Op-ed | Do not cancel space station’s new culture of commercial cooperation
I am not into conspiracies. Kennedy was shot by a lone gunman. The World Trade Center was taken down by terrorists. And yes, we really did go to the moon.
However, the recent move by NASA to essentially gut private sector activities on the International Space Station has me wondering. I am beginning to believe there may be some secret directive in the U.S. government to not only not allow, but to kill off the space frontier’s opening to anyone except governments and their well-established in-house contractors. The announcement of NASA’s plans to end discounted pricing is not just short sighted. It reeks of sabotage — be it intentional or not.
The wisdom shown by setting prices and eating some of the costs of transport and utilization of the ISS had been long-awaited by those who see opening space as the next great economic frontier and those working to create a beneficial partnership between government and the people. It was already producing results as a wave of innovative and possibly world-changing projects, companies, and private initiatives started to take off. From product research in materials, industrial products, and technologies to lifesaving biological research, U.S. commercial space seemed to have finally found at NASA a genuinely supportive friend — rather than a massively subsidized competitor. I also thought for a moment that Washington had at last begun to understand just how important this app development platform on the edge of the universe might turn out to be. Obviously, the projection on and appreciation for such wisdom on the part of those institutions was premature.
It is a long and well-established norm of government that the government will support the development of technologies, systems, and resources in the interest of the nation and its people. This is done through the application of a broad set of tools, including tax breaks, discounts, and subsidies. In most cases, these incentives are kept in place until the needed change or nascent industry is well established, and frankly, as is the case with such breaks and incentives for industries like oil and gas, they are often never removed.
Reporting on this disaster will, of course, focus not on the fantastic and wide variety of industrial and commercial research and product development projects it helped nurture but on the higher-profile celebrity and commercial brands that also benefited. So, rather than try and parse the many judgment calls needed by those who might want to let the government pick the winners and losers of who gets a break to go to space, let me use their cases to help demonstrate the utter stupidity of this move.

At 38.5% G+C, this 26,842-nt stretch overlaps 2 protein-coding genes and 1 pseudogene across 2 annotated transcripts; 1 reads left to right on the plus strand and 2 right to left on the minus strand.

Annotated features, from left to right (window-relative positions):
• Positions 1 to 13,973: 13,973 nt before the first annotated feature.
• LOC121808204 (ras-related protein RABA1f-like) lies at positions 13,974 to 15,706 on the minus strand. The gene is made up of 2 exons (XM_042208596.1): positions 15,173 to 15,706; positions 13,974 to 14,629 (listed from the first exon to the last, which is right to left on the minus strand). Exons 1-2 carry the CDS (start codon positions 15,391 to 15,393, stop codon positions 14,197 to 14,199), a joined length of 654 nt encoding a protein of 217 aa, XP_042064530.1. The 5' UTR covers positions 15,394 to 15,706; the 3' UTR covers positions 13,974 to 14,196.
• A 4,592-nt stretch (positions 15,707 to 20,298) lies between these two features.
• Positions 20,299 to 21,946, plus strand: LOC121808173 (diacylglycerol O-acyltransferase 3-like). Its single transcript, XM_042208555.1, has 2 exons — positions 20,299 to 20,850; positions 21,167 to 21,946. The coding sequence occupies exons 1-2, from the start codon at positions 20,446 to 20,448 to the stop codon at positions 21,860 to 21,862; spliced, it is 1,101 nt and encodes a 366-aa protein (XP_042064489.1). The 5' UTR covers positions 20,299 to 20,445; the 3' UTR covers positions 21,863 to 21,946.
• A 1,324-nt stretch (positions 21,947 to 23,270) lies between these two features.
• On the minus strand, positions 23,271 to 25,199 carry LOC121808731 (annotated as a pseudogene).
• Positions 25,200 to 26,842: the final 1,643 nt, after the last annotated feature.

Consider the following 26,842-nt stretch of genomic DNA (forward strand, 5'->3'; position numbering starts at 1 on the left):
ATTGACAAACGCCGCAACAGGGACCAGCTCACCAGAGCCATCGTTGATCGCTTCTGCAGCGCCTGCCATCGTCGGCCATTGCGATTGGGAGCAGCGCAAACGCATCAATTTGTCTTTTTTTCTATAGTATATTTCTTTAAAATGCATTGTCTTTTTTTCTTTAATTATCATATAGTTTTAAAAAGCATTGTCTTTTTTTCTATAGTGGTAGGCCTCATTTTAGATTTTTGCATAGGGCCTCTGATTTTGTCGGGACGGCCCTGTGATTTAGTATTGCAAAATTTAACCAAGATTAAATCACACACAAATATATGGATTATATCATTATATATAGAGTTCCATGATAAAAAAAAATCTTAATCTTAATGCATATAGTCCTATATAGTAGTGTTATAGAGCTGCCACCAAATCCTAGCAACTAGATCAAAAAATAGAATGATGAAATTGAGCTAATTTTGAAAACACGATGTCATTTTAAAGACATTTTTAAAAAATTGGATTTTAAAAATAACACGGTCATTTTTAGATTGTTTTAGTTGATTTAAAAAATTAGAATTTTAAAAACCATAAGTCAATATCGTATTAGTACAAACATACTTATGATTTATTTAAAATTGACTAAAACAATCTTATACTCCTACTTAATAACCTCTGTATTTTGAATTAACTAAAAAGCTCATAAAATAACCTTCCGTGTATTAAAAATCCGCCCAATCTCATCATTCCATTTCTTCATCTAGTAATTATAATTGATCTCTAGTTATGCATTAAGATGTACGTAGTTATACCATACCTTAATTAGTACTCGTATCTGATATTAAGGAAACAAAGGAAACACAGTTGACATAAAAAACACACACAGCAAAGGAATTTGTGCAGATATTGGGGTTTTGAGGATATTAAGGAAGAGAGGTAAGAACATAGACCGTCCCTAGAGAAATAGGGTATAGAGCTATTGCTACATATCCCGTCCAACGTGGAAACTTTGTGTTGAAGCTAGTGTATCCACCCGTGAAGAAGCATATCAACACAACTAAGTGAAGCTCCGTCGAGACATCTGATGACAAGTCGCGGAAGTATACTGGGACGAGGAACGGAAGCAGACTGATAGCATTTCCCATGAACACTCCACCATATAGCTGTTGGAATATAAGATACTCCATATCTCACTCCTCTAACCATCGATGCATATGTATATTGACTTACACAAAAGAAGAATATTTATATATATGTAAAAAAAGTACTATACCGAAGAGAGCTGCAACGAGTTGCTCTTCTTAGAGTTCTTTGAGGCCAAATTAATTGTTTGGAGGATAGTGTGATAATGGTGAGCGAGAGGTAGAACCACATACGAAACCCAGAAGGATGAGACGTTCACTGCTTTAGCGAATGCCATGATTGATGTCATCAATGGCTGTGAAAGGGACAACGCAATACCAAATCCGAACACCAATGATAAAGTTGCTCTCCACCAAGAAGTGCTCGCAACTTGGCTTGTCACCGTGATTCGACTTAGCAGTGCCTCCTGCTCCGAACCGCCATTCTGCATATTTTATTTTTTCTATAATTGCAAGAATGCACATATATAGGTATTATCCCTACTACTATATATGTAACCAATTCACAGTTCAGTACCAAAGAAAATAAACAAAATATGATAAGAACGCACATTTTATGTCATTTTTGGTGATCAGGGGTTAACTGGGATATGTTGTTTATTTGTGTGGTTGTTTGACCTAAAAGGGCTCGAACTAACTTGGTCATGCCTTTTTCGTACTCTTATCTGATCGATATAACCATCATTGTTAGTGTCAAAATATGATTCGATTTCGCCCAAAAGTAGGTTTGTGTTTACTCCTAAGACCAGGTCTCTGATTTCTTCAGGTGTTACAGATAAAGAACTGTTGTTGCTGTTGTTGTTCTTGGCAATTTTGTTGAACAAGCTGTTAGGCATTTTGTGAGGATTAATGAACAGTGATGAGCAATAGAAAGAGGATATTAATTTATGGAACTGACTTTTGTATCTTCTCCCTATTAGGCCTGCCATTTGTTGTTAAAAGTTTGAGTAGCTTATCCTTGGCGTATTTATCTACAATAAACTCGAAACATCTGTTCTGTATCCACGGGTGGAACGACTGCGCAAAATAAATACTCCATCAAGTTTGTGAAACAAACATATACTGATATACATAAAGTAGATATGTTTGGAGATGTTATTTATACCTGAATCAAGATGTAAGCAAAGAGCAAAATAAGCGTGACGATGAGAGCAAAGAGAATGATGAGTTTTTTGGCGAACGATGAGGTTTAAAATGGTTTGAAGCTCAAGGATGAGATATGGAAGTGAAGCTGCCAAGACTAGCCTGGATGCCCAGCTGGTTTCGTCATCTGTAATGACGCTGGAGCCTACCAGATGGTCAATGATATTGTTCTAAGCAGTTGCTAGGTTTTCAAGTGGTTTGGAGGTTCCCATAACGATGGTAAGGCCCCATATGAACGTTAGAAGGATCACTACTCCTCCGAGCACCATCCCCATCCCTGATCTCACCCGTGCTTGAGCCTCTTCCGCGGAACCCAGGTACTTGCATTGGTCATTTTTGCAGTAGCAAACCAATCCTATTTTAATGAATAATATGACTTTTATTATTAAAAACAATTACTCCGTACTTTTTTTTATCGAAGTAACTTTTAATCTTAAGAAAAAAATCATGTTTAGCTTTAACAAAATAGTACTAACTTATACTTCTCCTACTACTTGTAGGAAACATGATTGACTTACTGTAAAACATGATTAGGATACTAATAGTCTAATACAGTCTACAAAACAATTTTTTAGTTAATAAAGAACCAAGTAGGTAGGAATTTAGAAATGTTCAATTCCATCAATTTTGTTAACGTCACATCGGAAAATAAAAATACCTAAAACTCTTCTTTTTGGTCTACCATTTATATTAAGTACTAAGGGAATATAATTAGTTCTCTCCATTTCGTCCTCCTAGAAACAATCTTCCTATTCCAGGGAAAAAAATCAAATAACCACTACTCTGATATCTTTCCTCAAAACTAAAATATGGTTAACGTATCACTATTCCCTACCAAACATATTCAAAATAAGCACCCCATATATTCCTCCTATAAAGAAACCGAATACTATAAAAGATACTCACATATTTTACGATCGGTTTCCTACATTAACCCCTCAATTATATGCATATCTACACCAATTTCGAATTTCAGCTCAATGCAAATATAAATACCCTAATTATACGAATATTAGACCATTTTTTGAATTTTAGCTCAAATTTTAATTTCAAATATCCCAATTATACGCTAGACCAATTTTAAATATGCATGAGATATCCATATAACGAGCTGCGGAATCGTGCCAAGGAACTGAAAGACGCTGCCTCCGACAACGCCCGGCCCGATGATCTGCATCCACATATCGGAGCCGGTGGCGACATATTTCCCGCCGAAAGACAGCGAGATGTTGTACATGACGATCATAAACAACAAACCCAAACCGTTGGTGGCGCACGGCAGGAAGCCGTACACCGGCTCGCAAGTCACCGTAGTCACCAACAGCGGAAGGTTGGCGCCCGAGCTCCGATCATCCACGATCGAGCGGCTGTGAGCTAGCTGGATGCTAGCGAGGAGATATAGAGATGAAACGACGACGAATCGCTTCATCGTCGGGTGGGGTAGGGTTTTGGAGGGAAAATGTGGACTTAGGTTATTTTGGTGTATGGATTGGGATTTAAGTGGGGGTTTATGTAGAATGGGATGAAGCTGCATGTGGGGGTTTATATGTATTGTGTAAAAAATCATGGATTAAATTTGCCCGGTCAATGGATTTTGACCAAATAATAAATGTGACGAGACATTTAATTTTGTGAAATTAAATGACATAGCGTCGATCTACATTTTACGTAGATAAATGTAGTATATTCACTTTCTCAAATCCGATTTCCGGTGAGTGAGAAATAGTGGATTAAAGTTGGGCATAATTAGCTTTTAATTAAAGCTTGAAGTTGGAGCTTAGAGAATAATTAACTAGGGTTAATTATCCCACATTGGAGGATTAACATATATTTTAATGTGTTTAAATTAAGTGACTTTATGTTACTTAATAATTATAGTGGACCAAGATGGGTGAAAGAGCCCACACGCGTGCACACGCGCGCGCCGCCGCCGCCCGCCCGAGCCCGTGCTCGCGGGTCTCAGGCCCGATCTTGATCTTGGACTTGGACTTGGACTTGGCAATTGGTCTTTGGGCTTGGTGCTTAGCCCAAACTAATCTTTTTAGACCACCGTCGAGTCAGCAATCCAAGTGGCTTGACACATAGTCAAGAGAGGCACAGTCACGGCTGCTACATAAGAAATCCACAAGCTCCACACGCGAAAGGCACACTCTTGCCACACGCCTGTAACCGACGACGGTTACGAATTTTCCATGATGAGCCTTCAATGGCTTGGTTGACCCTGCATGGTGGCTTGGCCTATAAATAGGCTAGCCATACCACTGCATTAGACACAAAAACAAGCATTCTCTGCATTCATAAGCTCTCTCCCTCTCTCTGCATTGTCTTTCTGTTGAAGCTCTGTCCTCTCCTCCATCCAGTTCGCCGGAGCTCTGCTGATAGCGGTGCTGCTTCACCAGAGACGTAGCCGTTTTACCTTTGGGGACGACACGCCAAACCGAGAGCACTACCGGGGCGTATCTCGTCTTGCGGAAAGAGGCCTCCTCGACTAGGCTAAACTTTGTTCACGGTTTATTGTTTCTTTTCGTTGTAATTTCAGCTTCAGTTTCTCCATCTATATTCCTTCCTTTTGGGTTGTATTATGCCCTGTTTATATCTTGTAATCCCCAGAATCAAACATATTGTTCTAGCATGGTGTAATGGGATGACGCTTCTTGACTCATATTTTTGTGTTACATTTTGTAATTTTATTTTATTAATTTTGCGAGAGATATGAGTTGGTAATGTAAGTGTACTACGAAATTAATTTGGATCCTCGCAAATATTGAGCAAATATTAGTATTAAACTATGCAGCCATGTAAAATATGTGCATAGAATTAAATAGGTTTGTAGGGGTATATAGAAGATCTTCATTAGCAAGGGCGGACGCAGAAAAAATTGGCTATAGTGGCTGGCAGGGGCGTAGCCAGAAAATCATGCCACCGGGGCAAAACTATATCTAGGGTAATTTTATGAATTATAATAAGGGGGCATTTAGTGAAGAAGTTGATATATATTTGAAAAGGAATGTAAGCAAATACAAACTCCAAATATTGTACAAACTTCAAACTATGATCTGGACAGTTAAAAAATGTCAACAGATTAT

Let’s say, for example, that the government believes folks should drive electric cars. The government then creates beneficial legal regimes and provides subsidies to the fledgling electric car industry to help give it a kick-start to support this shift. Meanwhile, at some point word goes out that Tom Cruise has bought one of these subsidized electric cars and cosmetics company Estée Lauder has had one painted with their colors.
Does the government then cancel the subsidies for the electric car industry? Of course not. In fact, any sane and thinking government would promote and hail the acceptance and use of these machines by such influential opinion leaders. They would encourage any and all the other influencers they could find to take advantage of and become advocates for electric cars, perhaps even expanding their incentives to help grow the wave. Sure, Cruise can afford to buy a whole fleet of them, and Estée Lauder doesn’t need the help of the lower costs. Still, in part, it is the fact that the government has supported and endorsed, and by doing so, amplified the marketing of those trying to build electric cars that drew them to become customers in the first place. Meanwhile, of course, the subsidy allows a flood of new customers to participate in the electric car revolution and supports all the suppliers and developers of this new field of automotive engineering. In the end, everyone wins.